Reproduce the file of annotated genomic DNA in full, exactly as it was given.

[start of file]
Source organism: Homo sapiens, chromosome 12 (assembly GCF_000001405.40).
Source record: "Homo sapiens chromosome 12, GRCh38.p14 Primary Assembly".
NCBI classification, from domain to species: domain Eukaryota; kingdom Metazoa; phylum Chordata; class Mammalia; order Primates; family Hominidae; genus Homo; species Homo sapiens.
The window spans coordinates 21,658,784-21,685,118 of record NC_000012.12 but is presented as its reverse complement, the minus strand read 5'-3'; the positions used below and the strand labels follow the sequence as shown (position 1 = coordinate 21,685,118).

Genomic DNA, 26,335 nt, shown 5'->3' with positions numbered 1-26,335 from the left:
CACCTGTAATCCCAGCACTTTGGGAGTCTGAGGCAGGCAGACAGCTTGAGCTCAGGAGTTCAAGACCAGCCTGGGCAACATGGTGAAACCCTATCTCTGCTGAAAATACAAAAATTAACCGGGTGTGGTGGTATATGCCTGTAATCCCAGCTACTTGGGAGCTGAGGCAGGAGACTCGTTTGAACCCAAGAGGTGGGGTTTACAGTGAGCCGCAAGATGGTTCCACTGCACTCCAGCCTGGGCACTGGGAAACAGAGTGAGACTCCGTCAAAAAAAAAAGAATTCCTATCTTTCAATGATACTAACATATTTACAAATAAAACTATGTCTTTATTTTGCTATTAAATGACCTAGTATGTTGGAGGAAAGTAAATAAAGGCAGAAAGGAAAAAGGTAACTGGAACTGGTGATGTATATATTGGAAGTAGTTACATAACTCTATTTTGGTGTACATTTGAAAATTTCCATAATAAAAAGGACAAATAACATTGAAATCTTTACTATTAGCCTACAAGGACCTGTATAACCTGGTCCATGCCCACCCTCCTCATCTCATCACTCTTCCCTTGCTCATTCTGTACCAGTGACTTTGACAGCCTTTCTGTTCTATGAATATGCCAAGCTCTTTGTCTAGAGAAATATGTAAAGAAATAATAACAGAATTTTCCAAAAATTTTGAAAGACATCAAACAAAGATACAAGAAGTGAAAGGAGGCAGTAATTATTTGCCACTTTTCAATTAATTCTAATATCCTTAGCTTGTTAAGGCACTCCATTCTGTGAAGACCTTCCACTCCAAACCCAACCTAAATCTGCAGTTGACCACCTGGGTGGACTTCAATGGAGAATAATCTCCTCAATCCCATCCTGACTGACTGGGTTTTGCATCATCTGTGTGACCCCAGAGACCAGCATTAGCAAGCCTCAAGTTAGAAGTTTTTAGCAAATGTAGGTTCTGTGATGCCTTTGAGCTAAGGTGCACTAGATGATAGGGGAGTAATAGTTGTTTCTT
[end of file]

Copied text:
Source organism: Homo sapiens, chromosome 12 (assembly GCF_000001405.40).
Source record: "Homo sapiens chromosome 12, GRCh38.p14 Primary Assembly".
NCBI classification, from domain to species: domain Eukaryota; kingdom Metazoa; phylum Chordata; class Mammalia; order Primates; family Hominidae; genus Homo; species Homo sapiens.
The window spans coordinates 21,658,784-21,685,118 of record NC_000012.12 but is presented as its reverse complement, the minus strand read 5'-3'; the positions used below and the strand labels follow the sequence as shown (position 1 = coordinate 21,685,118).

Genomic DNA, 26,335 nt, shown 5'->3' with positions numbered 1-26,335 from the left:
CACCTGTAATCCCAGCACTTTGGGAGTCTGAGGCAGGCAGACAGCTTGAGCTCAGGAGTTCAAGACCAGCCTGGGCAACATGGTGAAACCCTATCTCTGCTGAAAATACAAAAATTAACCGGGTGTGGTGGTATATGCCTGTAATCCCAGCTACTTGGGAGCTGAGGCAGGAGACTCGTTTGAACCCAAGAGGTGGGGTTTACAGTGAGCCGCAAGATGGTTCCACTGCACTCCAGCCTGGGCACTGGGAAACAGAGTGAGACTCCGTCAAAAAAAAAAGAATTCCTATCTTTCAATGATACTAACATATTTACAAATAAAACTATGTCTTTATTTTGCTATTAAATGACCTAGTATGTTGGAGGAAAGTAAATAAAGGCAGAAAGGAAAAAGGTAACTGGAACTGGTGATGTATATATTGGAAGTAGTTACATAACTCTATTTTGGTGTACATTTGAAAATTTCCATAATAAAAAGGACAAATAACATTGAAATCTTTACTATTAGCCTACAAGGACCTGTATAACCTGGTCCATGCCCACCCTCCTCATCTCATCACTCTTCCCTTGCTCATTCTGTACCAGTGACTTTGACAGCCTTTCTGTTCTATGAATATGCCAAGCTCTTTGTCTAGAGAAATATGTAAAGAAATAATAACAGAATTTTCCAAAAATTTTGAAAGACATCAAACAAAGATACAAGAAGTGAAAGGAGGCAGTAATTATTTGCCACTTTTCAATTAATTCTAATATCCTTAGCTTGTTAAGGCACTCCATTCTGTGAAGACCTTCCACTCCAAACCCAACCTAAATCTGCAGTTGACCACCTGGGTGGACTTCAATGGAGAATAATCTCCTCAATCCCATCCTGACTGACTGGGTTTTGCATCATCTGTGTGACCCCAGAGACCAGCATTAGCAAGCCTCAAGTTAGAAGTTTTTAGCAAATGTAGGTTCTGTGATGCCTTTGAGCTAAGGTGCACTAGATGATAGGGGAGTAATAGTTGTTTCTT